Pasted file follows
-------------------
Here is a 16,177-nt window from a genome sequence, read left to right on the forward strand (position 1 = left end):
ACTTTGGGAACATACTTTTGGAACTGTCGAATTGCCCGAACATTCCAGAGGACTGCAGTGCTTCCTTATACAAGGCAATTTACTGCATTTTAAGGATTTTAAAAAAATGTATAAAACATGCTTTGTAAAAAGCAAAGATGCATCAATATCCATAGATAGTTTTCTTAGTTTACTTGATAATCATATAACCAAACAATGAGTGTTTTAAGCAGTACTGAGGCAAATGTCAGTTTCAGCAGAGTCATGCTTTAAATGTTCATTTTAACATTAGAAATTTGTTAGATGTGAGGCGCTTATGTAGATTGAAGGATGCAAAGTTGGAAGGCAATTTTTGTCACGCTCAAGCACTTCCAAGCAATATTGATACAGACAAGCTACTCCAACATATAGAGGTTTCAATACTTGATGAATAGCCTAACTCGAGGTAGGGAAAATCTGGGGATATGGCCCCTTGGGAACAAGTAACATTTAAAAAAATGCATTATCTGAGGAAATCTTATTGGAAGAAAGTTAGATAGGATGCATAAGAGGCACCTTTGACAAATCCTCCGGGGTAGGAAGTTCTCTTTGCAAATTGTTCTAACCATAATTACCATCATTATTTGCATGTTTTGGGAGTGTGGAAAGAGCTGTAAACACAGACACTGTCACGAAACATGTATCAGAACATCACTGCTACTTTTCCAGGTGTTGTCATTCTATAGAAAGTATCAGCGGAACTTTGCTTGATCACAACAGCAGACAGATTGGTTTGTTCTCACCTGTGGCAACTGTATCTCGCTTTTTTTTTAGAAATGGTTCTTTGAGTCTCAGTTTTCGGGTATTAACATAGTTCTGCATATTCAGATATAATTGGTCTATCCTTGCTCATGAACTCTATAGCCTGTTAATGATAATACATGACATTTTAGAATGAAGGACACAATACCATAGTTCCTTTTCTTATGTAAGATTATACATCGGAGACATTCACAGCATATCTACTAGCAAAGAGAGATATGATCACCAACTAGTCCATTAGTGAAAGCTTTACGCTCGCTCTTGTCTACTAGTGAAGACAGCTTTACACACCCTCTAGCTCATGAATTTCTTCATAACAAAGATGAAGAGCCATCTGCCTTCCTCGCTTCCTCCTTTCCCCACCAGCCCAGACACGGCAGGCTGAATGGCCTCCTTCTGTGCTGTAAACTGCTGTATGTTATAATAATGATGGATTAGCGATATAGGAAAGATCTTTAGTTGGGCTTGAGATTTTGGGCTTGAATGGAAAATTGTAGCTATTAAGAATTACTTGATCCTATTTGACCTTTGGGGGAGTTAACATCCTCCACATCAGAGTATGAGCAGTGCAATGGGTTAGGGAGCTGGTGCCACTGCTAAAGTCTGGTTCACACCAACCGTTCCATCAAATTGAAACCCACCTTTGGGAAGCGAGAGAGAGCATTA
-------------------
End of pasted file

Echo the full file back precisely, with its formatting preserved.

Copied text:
Here is a 16,177-nt window from a genome sequence, read left to right on the forward strand (position 1 = left end):
ACTTTGGGAACATACTTTTGGAACTGTCGAATTGCCCGAACATTCCAGAGGACTGCAGTGCTTCCTTATACAAGGCAATTTACTGCATTTTAAGGATTTTAAAAAAATGTATAAAACATGCTTTGTAAAAAGCAAAGATGCATCAATATCCATAGATAGTTTTCTTAGTTTACTTGATAATCATATAACCAAACAATGAGTGTTTTAAGCAGTACTGAGGCAAATGTCAGTTTCAGCAGAGTCATGCTTTAAATGTTCATTTTAACATTAGAAATTTGTTAGATGTGAGGCGCTTATGTAGATTGAAGGATGCAAAGTTGGAAGGCAATTTTTGTCACGCTCAAGCACTTCCAAGCAATATTGATACAGACAAGCTACTCCAACATATAGAGGTTTCAATACTTGATGAATAGCCTAACTCGAGGTAGGGAAAATCTGGGGATATGGCCCCTTGGGAACAAGTAACATTTAAAAAAATGCATTATCTGAGGAAATCTTATTGGAAGAAAGTTAGATAGGATGCATAAGAGGCACCTTTGACAAATCCTCCGGGGTAGGAAGTTCTCTTTGCAAATTGTTCTAACCATAATTACCATCATTATTTGCATGTTTTGGGAGTGTGGAAAGAGCTGTAAACACAGACACTGTCACGAAACATGTATCAGAACATCACTGCTACTTTTCCAGGTGTTGTCATTCTATAGAAAGTATCAGCGGAACTTTGCTTGATCACAACAGCAGACAGATTGGTTTGTTCTCACCTGTGGCAACTGTATCTCGCTTTTTTTTTAGAAATGGTTCTTTGAGTCTCAGTTTTCGGGTATTAACATAGTTCTGCATATTCAGATATAATTGGTCTATCCTTGCTCATGAACTCTATAGCCTGTTAATGATAATACATGACATTTTAGAATGAAGGACACAATACCATAGTTCCTTTTCTTATGTAAGATTATACATCGGAGACATTCACAGCATATCTACTAGCAAAGAGAGATATGATCACCAACTAGTCCATTAGTGAAAGCTTTACGCTCGCTCTTGTCTACTAGTGAAGACAGCTTTACACACCCTCTAGCTCATGAATTTCTTCATAACAAAGATGAAGAGCCATCTGCCTTCCTCGCTTCCTCCTTTCCCCACCAGCCCAGACACGGCAGGCTGAATGGCCTCCTTCTGTGCTGTAAACTGCTGTATGTTATAATAATGATGGATTAGCGATATAGGAAAGATCTTTAGTTGGGCTTGAGATTTTGGGCTTGAATGGAAAATTGTAGCTATTAAGAATTACTTGATCCTATTTGACCTTTGGGGGAGTTAACATCCTCCACATCAGAGTATGAGCAGTGCAATGGGTTAGGGAGCTGGTGCCACTGCTAAAGTCTGGTTCACACCAACCGTTCCATCAAATTGAAACCCACCTTTGGGAAGCGAGAGAGAGCATTA